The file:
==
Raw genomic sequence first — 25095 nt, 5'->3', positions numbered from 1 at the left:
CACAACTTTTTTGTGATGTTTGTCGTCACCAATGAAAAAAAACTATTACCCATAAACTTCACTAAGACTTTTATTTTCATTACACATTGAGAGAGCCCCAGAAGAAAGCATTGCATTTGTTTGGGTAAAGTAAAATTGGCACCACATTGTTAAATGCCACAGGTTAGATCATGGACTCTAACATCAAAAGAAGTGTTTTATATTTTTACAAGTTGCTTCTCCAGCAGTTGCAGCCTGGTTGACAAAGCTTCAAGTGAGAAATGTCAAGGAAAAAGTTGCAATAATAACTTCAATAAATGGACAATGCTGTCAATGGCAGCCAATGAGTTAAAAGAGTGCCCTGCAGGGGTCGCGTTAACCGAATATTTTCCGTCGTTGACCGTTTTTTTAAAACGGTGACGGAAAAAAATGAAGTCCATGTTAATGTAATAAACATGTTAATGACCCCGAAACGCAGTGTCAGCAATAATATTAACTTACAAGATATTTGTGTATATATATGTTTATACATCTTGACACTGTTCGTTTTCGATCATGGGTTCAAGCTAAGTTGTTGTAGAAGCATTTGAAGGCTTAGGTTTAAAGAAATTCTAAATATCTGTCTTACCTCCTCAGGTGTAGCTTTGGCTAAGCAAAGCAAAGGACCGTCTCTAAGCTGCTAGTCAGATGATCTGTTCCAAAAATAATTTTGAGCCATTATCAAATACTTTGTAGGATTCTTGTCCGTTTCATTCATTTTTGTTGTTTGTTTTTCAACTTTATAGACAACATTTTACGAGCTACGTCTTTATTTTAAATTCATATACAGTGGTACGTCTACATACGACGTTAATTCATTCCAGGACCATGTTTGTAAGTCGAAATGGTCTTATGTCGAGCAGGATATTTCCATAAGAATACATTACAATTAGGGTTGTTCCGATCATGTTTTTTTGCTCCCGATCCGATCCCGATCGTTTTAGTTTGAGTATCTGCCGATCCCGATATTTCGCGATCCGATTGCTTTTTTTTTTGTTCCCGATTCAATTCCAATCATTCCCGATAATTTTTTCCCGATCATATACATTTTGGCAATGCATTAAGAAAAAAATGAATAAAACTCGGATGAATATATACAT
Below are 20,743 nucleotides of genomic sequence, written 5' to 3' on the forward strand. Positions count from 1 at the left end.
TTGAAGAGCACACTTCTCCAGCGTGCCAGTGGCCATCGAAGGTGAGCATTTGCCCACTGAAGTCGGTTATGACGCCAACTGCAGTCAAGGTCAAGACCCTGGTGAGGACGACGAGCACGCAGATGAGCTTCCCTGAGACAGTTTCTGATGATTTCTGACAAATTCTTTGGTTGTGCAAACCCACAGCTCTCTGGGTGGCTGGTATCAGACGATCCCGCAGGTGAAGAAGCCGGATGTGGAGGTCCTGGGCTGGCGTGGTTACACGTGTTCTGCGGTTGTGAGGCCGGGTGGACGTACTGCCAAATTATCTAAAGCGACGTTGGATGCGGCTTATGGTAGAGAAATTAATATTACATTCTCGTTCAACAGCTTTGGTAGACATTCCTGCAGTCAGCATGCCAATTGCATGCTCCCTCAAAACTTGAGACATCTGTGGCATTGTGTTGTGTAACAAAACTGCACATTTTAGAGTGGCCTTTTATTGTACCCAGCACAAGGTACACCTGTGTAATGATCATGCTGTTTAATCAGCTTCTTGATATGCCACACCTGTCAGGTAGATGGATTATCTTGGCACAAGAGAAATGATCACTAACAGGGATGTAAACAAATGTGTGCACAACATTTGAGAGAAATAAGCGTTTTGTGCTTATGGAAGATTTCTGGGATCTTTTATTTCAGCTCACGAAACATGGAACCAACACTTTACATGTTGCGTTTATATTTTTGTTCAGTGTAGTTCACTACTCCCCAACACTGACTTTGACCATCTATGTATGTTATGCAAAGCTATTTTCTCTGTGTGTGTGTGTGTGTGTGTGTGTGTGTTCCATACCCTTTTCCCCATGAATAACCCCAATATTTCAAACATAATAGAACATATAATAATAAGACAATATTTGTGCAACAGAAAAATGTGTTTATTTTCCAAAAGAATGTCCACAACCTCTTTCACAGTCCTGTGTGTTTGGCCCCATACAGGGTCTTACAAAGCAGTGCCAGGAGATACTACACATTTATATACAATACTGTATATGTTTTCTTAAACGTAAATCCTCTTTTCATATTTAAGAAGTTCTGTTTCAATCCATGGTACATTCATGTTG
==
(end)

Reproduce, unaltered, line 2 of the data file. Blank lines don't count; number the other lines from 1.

CACAACTTTTTTGTGATGTTTGTCGTCACCAATGAAAAAAAACTATTACCCATAAACTTCACTAAGACTTTTATTTTCATTACACATTGAGAGAGCCCCAGAAGAAAGCATTGCATTTGTTTGGGTAAAGTAAAATTGGCACCACATTGTTAAATGCCACAGGTTAGATCATGGACTCTAACATCAAAAGAAGTGTTTTATATTTTTACAAGTTGCTTCTCCAGCAGTTGCAGCCTGGTTGACAAAGCTTCAAGTGAGAAATGTCAAGGAAAAAGTTGCAATAATAACTTCAATAAATGGACAATGCTGTCAATGGCAGCCAATGAGTTAAAAGAGTGCCCTGCAGGGGTCGCGTTAACCGAATATTTTCCGTCGTTGACCGTTTTTTTAAAACGGTGACGGAAAAAAATGAAGTCCATGTTAATGTAATAAACATGTTAATGACCCCGAAACGCAGTGTCAGCAATAATATTAACTTACAAGATATTTGTGTATATATATGTTTATACATCTTGACACTGTTCGTTTTCGATCATGGGTTCAAGCTAAGTTGTTGTAGAAGCATTTGAAGGCTTAGGTTTAAAGAAATTCTAAATATCTGTCTTACCTCCTCAGGTGTAGCTTTGGCTAAGCAAAGCAAAGGACCGTCTCTAAGCTGCTAGTCAGATGATCTGTTCCAAAAATAATTTTGAGCCATTATCAAATACTTTGTAGGATTCTTGTCCGTTTCATTCATTTTTGTTGTTTGTTTTTCAACTTTATAGACAACATTTTACGAGCTACGTCTTTATTTTAAATTCATATACAGTGGTACGTCTACATACGACGTTAATTCATTCCAGGACCATGTTTGTAAGTCGAAATGGTCTTATGTCGAGCAGGATATTTCCATAAGAATACATTACAATTAGGGTTGTTCCGATCATGTTTTTTTGCTCCCGATCCGATCCCGATCGTTTTAGTTTGAGTATCTGCCGATCCCGATATTTCGCGATCCGATTGCTTTTTTTTTTGTTCCCGATTCAATTCCAATCATTCCCGATAATTTTTTCCCGATCATATACATTTTGGCAATGCATTAAGAAAAAAATGAATAAAACTCGGATGAATATATACAT